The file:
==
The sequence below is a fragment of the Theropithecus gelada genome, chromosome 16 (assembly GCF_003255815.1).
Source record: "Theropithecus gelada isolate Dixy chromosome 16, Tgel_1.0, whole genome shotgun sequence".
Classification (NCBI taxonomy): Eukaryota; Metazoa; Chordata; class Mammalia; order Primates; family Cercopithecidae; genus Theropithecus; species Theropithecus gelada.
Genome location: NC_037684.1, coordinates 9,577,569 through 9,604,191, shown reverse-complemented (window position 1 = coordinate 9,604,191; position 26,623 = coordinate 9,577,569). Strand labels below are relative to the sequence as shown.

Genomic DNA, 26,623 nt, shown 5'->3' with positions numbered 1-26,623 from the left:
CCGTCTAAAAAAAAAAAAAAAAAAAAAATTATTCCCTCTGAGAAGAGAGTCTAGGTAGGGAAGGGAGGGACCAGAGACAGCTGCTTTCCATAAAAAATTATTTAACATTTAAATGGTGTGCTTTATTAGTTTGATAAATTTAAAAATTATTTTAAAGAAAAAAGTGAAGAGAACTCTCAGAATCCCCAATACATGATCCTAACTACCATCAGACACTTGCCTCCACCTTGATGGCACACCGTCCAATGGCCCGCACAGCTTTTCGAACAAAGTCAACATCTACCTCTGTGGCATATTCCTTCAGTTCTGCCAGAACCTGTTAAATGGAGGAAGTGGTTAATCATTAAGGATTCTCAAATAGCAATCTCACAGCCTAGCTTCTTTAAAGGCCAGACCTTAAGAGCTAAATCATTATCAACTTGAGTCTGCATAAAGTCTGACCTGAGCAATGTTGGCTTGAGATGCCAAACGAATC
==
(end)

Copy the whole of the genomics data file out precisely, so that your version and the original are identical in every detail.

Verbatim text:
The sequence below is a fragment of the Theropithecus gelada genome, chromosome 16 (assembly GCF_003255815.1).
Source record: "Theropithecus gelada isolate Dixy chromosome 16, Tgel_1.0, whole genome shotgun sequence".
Classification (NCBI taxonomy): Eukaryota; Metazoa; Chordata; class Mammalia; order Primates; family Cercopithecidae; genus Theropithecus; species Theropithecus gelada.
Genome location: NC_037684.1, coordinates 9,577,569 through 9,604,191, shown reverse-complemented (window position 1 = coordinate 9,604,191; position 26,623 = coordinate 9,577,569). Strand labels below are relative to the sequence as shown.

Genomic DNA, 26,623 nt, shown 5'->3' with positions numbered 1-26,623 from the left:
CCGTCTAAAAAAAAAAAAAAAAAAAAAATTATTCCCTCTGAGAAGAGAGTCTAGGTAGGGAAGGGAGGGACCAGAGACAGCTGCTTTCCATAAAAAATTATTTAACATTTAAATGGTGTGCTTTATTAGTTTGATAAATTTAAAAATTATTTTAAAGAAAAAAGTGAAGAGAACTCTCAGAATCCCCAATACATGATCCTAACTACCATCAGACACTTGCCTCCACCTTGATGGCACACCGTCCAATGGCCCGCACAGCTTTTCGAACAAAGTCAACATCTACCTCTGTGGCATATTCCTTCAGTTCTGCCAGAACCTGTTAAATGGAGGAAGTGGTTAATCATTAAGGATTCTCAAATAGCAATCTCACAGCCTAGCTTCTTTAAAGGCCAGACCTTAAGAGCTAAATCATTATCAACTTGAGTCTGCATAAAGTCTGACCTGAGCAATGTTGGCTTGAGATGCCAAACGAATC